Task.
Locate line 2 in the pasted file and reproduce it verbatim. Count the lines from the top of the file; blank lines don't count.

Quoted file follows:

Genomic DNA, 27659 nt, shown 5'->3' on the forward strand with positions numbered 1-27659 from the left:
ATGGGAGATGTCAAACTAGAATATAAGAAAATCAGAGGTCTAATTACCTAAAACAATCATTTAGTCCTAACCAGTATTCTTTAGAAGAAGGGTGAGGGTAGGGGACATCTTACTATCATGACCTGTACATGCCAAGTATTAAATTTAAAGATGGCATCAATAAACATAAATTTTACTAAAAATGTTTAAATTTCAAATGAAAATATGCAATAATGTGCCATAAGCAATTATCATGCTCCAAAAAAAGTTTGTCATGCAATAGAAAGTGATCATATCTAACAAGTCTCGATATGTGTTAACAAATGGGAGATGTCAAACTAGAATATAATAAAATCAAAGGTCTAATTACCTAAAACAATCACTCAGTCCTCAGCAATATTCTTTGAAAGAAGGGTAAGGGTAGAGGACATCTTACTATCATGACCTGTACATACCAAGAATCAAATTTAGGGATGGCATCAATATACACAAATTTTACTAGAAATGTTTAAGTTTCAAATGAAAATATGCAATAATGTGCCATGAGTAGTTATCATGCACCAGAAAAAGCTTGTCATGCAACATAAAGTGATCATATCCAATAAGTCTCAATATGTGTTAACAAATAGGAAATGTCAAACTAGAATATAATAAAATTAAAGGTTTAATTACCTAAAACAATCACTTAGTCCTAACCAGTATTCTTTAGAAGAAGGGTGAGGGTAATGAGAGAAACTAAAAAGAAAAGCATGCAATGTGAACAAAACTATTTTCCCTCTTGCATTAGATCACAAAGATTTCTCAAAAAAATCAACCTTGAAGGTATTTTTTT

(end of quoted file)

ATGGGAGATGTCAAACTAGAATATAAGAAAATCAGAGGTCTAATTACCTAAAACAATCATTTAGTCCTAACCAGTATTCTTTAGAAGAAGGGTGAGGGTAGGGGACATCTTACTATCATGACCTGTACATGCCAAGTATTAAATTTAAAGATGGCATCAATAAACATAAATTTTACTAAAAATGTTTAAATTTCAAATGAAAATATGCAATAATGTGCCATAAGCAATTATCATGCTCCAAAAAAAGTTTGTCATGCAATAGAAAGTGATCATATCTAACAAGTCTCGATATGTGTTAACAAATGGGAGATGTCAAACTAGAATATAATAAAATCAAAGGTCTAATTACCTAAAACAATCACTCAGTCCTCAGCAATATTCTTTGAAAGAAGGGTAAGGGTAGAGGACATCTTACTATCATGACCTGTACATACCAAGAATCAAATTTAGGGATGGCATCAATATACACAAATTTTACTAGAAATGTTTAAGTTTCAAATGAAAATATGCAATAATGTGCCATGAGTAGTTATCATGCACCAGAAAAAGCTTGTCATGCAACATAAAGTGATCATATCCAATAAGTCTCAATATGTGTTAACAAATAGGAAATGTCAAACTAGAATATAATAAAATTAAAGGTTTAATTACCTAAAACAATCACTTAGTCCTAACCAGTATTCTTTAGAAGAAGGGTGAGGGTAATGAGAGAAACTAAAAAGAAAAGCATGCAATGTGAACAAAACTATTTTCCCTCTTGCATTAGATCACAAAGATTTCTCAAAAAAATCAACCTTGAAGGTATTTTTTT